TPM Cafe: Opinion

More Than 40 Years After Maude, Abortion Remains Taboo On TV

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ABC

The very first abortion depicted on television occurred in 1964, on the soap opera Another World; but perhaps the most famous abortion storyline played out on the sitcom Maude. In an iconic two-part episode that aired on CBS in 1972, the title character decides—after much consideration, including conversations with her husband and adult daughter—to terminate her unexpected pregnancy (the show was set in New York, which legalized abortion in 1970). Two affiliates initially refused to air the episodes; others were pressured not to rerun them the following summer; and sponsors pulled ads from the reruns following pressure from anti-choice groups. If this pressure was meant to dissuade viewers from watching the episodes, that attempt backfired spectacularly—65 million people watched the episodes when they ran for a second time.


Bea Arthur as Maude, center

Unplanned pregnancy has been a plot staple pretty much as long as television has existed. Generally, these storylines are resolved in one of three ways: the woman continues the pregnancy; decides to have an abortion but miscarries instead; or decides to continue the pregnancy after she considers having an abortion, then carries to term and has the child. Shows as disparate as Beverly Hills, 90210, Desperate Housewives, Felicity, Roseanne, Dawson’s Creek, The O.C., E.R., Melrose Place, Mad Men, Army Wives, and Sex in the City all presented their own takes on this third storyline. In every case, valid concerns were raised about having a child: economic worries, the lack of a supportive partner or family, the woman’s educational or career goals, her age, and her own mixed feelings about either becoming a mother for the first time or adding to the family that she already had. Yet in every case the woman decides to continue her pregnancy.

There is nothing wrong with depicting unplanned parenthood as a valid choice. Indeed, many of the shows mentioned above could have benefited from even a cursory exploration into the woman’s reasons for choosing to continue her pregnancy. But by consistently making abortion the option that dare not speak its name, no matter how rational a choice it might be, its validity and acceptability is diminished. The choice becomes so foreign that it cannot even be addressed, at least not by characters that have to remain sympathetic and relatable to viewers. The popular media’s lack of diversity when it comes to pregnancy options is a reflection of, and more fodder for, the stigma surrounding abortion. And it stands in stark contrast to real life, where 51% of all pregnancies in the United States (about 3.4 million) are unintended and 40% of those pregnancies end in abortion. If these plotlines were more realistic and featured discussions of the circumstances, feelings, and beliefs that a woman actually experiences when making such decisions, media could help destigmatize this common choice.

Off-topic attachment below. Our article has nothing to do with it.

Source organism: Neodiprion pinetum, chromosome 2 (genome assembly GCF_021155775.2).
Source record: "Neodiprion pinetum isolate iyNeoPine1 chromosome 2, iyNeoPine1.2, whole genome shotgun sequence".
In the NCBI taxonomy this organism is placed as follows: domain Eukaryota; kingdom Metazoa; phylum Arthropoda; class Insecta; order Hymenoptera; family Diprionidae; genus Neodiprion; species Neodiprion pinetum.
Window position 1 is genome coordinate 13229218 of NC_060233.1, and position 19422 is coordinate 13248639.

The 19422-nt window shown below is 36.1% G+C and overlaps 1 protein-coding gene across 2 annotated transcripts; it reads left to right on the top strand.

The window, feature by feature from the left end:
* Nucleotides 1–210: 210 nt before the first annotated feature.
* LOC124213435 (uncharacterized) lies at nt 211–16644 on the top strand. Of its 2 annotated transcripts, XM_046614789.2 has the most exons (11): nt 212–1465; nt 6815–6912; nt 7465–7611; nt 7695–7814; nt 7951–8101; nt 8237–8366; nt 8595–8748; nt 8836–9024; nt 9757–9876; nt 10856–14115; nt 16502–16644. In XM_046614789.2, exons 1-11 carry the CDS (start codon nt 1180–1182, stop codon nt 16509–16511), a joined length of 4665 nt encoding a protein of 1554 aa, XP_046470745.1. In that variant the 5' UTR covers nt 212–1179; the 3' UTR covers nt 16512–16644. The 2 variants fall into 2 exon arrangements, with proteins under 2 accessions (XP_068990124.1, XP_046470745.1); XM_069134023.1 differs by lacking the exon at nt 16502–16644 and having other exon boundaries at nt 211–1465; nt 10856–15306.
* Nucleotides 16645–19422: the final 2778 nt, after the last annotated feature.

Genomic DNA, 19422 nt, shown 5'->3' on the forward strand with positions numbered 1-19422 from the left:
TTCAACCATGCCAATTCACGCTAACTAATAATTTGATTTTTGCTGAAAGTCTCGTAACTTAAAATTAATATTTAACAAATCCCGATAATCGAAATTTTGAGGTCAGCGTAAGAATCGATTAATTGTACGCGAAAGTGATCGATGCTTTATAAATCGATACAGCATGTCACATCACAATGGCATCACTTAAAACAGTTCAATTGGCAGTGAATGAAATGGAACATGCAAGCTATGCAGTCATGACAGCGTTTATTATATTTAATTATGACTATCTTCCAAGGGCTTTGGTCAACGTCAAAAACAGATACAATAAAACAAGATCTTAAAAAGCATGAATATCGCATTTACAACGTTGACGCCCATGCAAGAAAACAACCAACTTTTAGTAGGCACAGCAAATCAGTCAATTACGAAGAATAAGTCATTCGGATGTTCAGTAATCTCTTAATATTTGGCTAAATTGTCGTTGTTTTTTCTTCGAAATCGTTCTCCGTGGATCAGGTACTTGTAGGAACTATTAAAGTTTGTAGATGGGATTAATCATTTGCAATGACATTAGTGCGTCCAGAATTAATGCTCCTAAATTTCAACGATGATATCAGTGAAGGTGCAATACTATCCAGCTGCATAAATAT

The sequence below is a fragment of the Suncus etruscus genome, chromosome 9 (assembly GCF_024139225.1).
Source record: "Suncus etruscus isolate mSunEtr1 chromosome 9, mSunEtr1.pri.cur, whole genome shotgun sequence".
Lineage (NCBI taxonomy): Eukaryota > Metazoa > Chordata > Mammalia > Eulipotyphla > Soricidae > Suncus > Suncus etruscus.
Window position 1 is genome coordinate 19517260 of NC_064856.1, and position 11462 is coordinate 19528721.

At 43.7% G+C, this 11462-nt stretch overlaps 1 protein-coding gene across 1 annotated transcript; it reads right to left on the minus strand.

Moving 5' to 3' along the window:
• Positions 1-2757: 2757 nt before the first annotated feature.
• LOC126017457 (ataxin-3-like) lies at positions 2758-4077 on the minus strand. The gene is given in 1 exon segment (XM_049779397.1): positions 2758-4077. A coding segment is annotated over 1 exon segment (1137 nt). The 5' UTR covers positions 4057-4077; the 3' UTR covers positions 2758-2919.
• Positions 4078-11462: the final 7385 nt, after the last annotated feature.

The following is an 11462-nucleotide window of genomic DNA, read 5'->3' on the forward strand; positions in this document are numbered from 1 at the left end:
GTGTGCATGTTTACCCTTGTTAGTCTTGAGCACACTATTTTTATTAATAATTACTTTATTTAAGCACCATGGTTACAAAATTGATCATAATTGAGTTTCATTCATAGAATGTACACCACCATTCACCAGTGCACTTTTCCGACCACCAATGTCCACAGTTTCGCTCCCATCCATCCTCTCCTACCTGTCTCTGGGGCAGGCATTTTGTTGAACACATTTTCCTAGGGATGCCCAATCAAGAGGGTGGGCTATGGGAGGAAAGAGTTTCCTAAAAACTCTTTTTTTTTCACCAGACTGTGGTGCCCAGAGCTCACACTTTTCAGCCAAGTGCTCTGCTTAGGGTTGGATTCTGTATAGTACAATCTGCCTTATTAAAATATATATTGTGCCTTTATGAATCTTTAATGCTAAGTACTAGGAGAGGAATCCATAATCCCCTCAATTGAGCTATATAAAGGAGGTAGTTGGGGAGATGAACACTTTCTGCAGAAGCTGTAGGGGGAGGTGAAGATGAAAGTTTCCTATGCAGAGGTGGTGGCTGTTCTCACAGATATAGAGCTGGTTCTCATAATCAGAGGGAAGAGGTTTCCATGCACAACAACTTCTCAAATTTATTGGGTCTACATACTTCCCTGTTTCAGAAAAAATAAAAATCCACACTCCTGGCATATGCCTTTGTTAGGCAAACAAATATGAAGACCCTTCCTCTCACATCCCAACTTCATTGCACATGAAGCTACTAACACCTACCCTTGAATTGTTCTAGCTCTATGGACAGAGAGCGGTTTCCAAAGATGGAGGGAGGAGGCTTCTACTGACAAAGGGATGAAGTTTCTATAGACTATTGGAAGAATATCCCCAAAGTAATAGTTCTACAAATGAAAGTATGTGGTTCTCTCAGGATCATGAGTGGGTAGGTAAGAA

All of which makes Cristina Yang’s decision more remarkable. She actually experienced two unplanned pregnancies, and decided to have an abortion both times. But show creator (and Planned Parenthood, Los Angeles board member) Shonda Rhimes explained why the first pregnancy, which occurred in 2005, was resolved by being ectopic: “[T]he network freaked out a little bit … No one told me I couldn’t do it, but they could not point to an instance in which anyone had. And I sort of panicked a little bit in that moment and thought maybe this isn’t the right time for the character, we barely know her… I didn’t want it to become like what the show was about. … And it bugged me. It bugged me for years.”

When Cristina became pregnant a second time in 2011, she was happily married but resolute in her decision to not have children. The conversations with her husband about what to do, as well as how his desire to have children contributed to their divorce, fulfilled what Rhimes said in an interview at the time that the show was hoping to achieve: “I think for me the point is, it’s a painful choice that a lot of women have made in their lives and we just wanted to portray it honestly and with a really good conversation . . . [a]nd see what happens after.” (Rhimes has also noted that there was no network interference regarding the 2011 plotline.)

Depicting controversial topics on television shows is often challenging; there’s the risk of trivializing a subject, relying on lazy stereotypes, or falling into the dreaded “very special episode” trap. Achieving the balance of simply telling a story, neither lecturing nor trivializing, is tricky. Grey’s Anatomy is far from a perfect show, but when it came to Cristina Yang and reproductive rights, it achieved a perfect balance.

Sarah Erdreich is the author of Generation Roe: Inside the Future of the Pro-Choice Movement. She lives in Washington, D.C. with her family.